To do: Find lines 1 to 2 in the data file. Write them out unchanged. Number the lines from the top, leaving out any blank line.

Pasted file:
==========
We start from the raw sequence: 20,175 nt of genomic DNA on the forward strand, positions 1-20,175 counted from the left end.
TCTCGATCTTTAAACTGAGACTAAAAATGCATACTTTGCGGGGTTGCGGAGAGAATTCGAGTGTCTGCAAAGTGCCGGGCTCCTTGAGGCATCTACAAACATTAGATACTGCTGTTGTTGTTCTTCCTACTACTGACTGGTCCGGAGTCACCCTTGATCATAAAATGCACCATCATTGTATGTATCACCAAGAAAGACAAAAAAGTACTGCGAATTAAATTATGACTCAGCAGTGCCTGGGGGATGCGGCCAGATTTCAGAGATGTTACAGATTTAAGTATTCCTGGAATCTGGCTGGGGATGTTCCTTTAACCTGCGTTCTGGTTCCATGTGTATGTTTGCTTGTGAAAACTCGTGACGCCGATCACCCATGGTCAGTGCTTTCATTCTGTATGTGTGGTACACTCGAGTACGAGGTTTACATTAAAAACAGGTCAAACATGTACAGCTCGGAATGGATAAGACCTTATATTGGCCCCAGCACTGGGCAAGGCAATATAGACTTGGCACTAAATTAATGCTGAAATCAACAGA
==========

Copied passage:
We start from the raw sequence: 20,175 nt of genomic DNA on the forward strand, positions 1-20,175 counted from the left end.
TCTCGATCTTTAAACTGAGACTAAAAATGCATACTTTGCGGGGTTGCGGAGAGAATTCGAGTGTCTGCAAAGTGCCGGGCTCCTTGAGGCATCTACAAACATTAGATACTGCTGTTGTTGTTCTTCCTACTACTGACTGGTCCGGAGTCACCCTTGATCATAAAATGCACCATCATTGTATGTATCACCAAGAAAGACAAAAAAGTACTGCGAATTAAATTATGACTCAGCAGTGCCTGGGGGATGCGGCCAGATTTCAGAGATGTTACAGATTTAAGTATTCCTGGAATCTGGCTGGGGATGTTCCTTTAACCTGCGTTCTGGTTCCATGTGTATGTTTGCTTGTGAAAACTCGTGACGCCGATCACCCATGGTCAGTGCTTTCATTCTGTATGTGTGGTACACTCGAGTACGAGGTTTACATTAAAAACAGGTCAAACATGTACAGCTCGGAATGGATAAGACCTTATATTGGCCCCAGCACTGGGCAAGGCAATATAGACTTGGCACTAAATTAATGCTGAAATCAACAGA